Garden Lifestyle

The Composed Salad

Artfully arrange your garden bounty for a light meal that looks as good as it tastes.

A composed salad of carefully placed fresh vegetables keeps individual ingredients distinct, yet ties them together with a flavorful dressing.
Photo/Illustration: Boyd Hagen

by Michele Anna Jordan
August 1996
from issue #4

Imagine a platter of sliced cherry tomatoes nestling against succulent wedges of grilled eggplant and crisp lemon cu­­cum­­bers. Nearby, tender leeks and new potatoes surround a fillet of grilled tuna sitting atop a nest of arugula. A mustardy dressing is drizzled over all. This is a composed salad—a medley of raw and cooked ingredients placed together to create striking contrasts.

I love composed salads, perhaps a lingering bias from my childhood when, a fussy eater, I didn’t like foods touching each other, let alone mixed together. I liked distinct flavors and textures even then, and I still do, though I no longer avoid the edges where one ingredient mingles with another. A composed
salad is the ideal way to savor each ingredient individually, but at the same time enjoy how the flavors mix together and play off each other.

The composed salad at its finest offers a beautiful opportunity to show off produce harvested at its peak. The possibilities are virtually limitless because the ingredients can be changed to take advantage of the season and what’s on hand. And in addition to the delicious taste of the salad, you’re treated to an arresting visual presentation. Contrasting colors and textures, for instance crisp purple cabbage sitting beside juicy orange slices, catch your eye with their mouthwatering appearance.

But perhaps most appealing of all is the simplicity of a composed salad. Most of the ingredients can and should be peeled, chopped, or cooked in advance. The final assembly of the salad is easy, as long as you have all of the ingredients prepared and at hand. Composed salads are ideal when you’re entertaining, since most of the work is done ahead of time. These salads serve as one-dish meals—a simple appetizer and a light dessert are the only accompaniments you’ll need—making them an easy choice for entertaining.

Vegetables are the stars.
You want to show off your vegetables, so how they’re prepared is important to both the taste and appearance of a composed salad. Some of the vegetables—tomatoes, avocado, radishes, cucumbers, fennel, and greens—keep their color and texture best raw. Others—potatoes, green beans, beets, eggplant, asparagus, and corn—obviously must be cooked. Certain vegetables that are frequently eaten raw—carrots, zucchini, broccoli, and mushrooms among them—are better cooked. Their flavors are coaxed out and they combine better with other ingredients when their raw crunch, so appealing for a quick nibble, is tamed by appropriate cooking.

Fruit adds a sweet taste.
Composed salads can go beyond just savory ingredients, so don’t overlook the possibilities presented by seasonal fruits. One of my most successful salads combines strawberries with thinly sliced fennel and grilled prawns. I also use sliced lemons that I preserve in a mixture of salt, sugar, and lemon juice. They add tang to the salad, and make a beautiful garnish. Other fruits—pears, peaches, apricots, plums, raspberries, melons of all types—also contribute a bright color and a sweet taste to composed salads.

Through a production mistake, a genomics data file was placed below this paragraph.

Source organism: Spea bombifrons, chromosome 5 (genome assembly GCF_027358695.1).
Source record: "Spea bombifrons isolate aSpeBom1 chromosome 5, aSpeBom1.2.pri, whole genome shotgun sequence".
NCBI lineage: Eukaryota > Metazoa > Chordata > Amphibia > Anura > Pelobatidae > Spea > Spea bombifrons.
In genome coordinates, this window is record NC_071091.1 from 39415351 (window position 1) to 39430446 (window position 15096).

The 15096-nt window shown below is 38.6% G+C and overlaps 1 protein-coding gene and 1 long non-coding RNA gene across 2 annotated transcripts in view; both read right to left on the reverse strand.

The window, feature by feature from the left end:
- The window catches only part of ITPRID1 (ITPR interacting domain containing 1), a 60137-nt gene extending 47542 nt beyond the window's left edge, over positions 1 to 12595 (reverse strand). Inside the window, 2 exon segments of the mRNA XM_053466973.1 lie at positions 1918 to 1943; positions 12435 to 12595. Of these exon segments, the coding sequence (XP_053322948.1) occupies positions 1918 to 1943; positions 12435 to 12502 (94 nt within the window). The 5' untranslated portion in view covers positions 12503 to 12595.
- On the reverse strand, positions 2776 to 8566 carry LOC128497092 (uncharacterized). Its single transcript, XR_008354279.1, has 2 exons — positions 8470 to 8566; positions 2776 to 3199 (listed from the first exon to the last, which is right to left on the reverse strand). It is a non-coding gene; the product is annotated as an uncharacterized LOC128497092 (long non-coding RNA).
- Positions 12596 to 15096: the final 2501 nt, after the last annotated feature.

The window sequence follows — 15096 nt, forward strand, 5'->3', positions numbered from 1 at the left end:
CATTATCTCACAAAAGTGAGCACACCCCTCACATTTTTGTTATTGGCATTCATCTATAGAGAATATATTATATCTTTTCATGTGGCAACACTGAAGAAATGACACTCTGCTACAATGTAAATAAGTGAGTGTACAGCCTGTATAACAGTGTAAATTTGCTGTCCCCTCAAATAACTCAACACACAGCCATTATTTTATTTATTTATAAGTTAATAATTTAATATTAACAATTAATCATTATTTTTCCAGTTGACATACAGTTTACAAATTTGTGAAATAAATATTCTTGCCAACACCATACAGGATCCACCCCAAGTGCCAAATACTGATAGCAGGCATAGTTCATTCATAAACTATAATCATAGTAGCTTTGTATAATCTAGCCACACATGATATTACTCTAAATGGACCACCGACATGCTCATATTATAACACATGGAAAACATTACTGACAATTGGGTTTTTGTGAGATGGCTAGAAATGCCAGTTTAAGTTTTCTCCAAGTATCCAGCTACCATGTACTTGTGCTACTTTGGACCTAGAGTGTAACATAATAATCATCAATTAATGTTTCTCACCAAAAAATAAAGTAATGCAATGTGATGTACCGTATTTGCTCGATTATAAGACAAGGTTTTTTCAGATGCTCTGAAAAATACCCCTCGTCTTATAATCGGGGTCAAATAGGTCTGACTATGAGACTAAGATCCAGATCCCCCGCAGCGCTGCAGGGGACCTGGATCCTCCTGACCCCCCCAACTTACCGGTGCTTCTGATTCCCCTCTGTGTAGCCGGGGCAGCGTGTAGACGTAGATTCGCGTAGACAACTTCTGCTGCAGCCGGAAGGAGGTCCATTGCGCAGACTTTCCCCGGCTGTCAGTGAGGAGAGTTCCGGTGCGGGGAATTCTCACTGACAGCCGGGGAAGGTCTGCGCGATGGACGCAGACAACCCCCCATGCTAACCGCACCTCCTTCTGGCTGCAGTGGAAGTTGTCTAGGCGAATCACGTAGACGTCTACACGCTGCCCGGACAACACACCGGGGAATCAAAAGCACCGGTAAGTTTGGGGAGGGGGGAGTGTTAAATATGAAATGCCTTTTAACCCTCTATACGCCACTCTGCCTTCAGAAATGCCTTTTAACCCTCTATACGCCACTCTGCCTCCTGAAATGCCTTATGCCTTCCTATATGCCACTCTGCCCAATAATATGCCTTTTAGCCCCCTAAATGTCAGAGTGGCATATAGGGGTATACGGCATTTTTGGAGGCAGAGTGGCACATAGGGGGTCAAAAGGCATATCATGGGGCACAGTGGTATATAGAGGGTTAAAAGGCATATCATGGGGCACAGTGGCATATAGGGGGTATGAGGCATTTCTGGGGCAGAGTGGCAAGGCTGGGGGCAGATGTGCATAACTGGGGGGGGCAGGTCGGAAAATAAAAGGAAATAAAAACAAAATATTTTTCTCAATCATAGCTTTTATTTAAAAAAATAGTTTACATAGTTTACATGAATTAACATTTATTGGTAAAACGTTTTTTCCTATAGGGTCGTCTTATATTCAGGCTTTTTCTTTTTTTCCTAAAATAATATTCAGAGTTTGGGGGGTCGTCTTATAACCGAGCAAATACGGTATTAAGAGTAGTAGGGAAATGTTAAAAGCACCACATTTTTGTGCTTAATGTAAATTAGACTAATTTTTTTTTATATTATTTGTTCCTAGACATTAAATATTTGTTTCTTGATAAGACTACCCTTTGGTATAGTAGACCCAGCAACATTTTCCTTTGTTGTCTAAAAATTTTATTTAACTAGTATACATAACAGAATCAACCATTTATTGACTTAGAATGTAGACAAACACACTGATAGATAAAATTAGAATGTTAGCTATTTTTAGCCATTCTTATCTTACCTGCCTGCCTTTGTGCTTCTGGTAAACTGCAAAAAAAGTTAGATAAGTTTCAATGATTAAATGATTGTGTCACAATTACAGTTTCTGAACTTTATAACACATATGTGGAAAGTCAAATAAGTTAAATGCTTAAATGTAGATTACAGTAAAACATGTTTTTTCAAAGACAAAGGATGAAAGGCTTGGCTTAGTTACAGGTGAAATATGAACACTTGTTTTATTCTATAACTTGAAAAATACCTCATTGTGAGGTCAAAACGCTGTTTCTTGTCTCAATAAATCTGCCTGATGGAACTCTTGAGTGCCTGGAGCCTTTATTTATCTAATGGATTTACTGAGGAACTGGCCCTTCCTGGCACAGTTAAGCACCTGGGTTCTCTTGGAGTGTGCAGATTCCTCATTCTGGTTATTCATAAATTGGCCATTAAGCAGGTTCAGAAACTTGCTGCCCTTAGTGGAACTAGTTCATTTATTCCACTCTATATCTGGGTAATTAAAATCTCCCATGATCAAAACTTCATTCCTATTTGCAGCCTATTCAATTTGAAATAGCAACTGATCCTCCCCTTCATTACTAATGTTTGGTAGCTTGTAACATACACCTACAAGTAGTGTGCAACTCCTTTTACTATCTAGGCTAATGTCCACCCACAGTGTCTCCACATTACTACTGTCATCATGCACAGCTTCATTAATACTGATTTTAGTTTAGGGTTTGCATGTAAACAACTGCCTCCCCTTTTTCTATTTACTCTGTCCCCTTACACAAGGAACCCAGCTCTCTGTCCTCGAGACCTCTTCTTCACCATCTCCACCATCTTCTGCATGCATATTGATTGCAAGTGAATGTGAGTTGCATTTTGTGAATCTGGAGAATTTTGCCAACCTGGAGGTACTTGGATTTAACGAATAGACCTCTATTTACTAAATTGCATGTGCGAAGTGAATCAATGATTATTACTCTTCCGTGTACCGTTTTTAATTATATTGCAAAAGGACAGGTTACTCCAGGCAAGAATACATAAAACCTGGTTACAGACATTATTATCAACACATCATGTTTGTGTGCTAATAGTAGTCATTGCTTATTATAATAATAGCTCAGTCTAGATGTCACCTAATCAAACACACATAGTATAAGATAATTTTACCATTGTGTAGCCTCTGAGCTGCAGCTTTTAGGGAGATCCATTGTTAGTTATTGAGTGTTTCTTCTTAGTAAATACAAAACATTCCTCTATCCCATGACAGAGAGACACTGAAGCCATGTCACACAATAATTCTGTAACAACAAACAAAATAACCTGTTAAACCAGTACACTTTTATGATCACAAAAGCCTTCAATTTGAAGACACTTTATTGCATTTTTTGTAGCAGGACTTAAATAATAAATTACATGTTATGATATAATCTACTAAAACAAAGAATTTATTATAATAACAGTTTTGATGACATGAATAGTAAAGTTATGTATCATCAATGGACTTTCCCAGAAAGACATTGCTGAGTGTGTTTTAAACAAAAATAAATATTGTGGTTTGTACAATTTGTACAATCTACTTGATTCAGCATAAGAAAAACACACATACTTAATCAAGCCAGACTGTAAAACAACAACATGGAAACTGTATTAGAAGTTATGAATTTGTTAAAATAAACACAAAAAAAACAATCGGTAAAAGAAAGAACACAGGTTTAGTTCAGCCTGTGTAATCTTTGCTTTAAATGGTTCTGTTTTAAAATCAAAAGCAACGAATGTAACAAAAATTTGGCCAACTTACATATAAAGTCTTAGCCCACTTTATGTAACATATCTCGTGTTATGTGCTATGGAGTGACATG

Dressing holds it all together. Nearly as important as the primary ingredients in a composed salad is the dressing, which is the common thread that ties the various ingredients together. I avoid dressings that will dominate or eclipse the character of the ingredients themselves; a composed salad is not a chef’s salad drenched with ranch dressing. Instead, the dressing should be subtle and somewhat delicate, such as a lemon dressing (see the recipe on the facing page). Sometimes all that is needed is flavorful extra-virgin olive oil.

The right dressing can also add an ethnic dimension to a composed salad. For an Asian touch, try a simple vinaigrette of rice vinegar and toasted sesame oil over prawns, broccoli, mushrooms, young mustard greens, and Chinese noodles. For a Thai flair, use a simple mixture of fish sauce, lime juice, garlic, hot peppers, and cilantro. This dressing is ideal for salads that feature beef, pork, or chicken.

Arrange the salad to create contrasts. There are no set rules on how to arrange a composed salad, so don’t worry. It’s most important to consider the qualities—texture, color, and taste—of each ingredient. The best-looking and best-tasting salads use contrast to highlight these qualities. So place a cooked vegetable next to a raw one; an orange one next to a dark green one; a rich, creamy ingredient next to a crisp, bright one. Keep experimenting until you find what you like best.

A composed salad also offers the opportunity for fanciful garnishes and whimsical touches. A scattering of rose petals, perhaps, or a few sprigs of tiny currant tomatoes will add a delightful touch, as will flowering herbs or tiny stars cut from lemon and orange peels.

The following recipes demonstrate two simple ways to arrange a composed salad, each of which can be served as a main dish. The Fragrant Orange Salad with Cilantro and Mint best shows its vibrant colors arranged on a platter, while the Lemony Grilled Tuna and Arugula Salad is served on individual plates.

Preparation of the ingredients can be time consuming, but most of the work can be done ahead of time. And don’t feel intimidated by the long list of ingredients. The large variety of fresh vegetables provides the contrast in colors, flavors, and textures you’re looking for.

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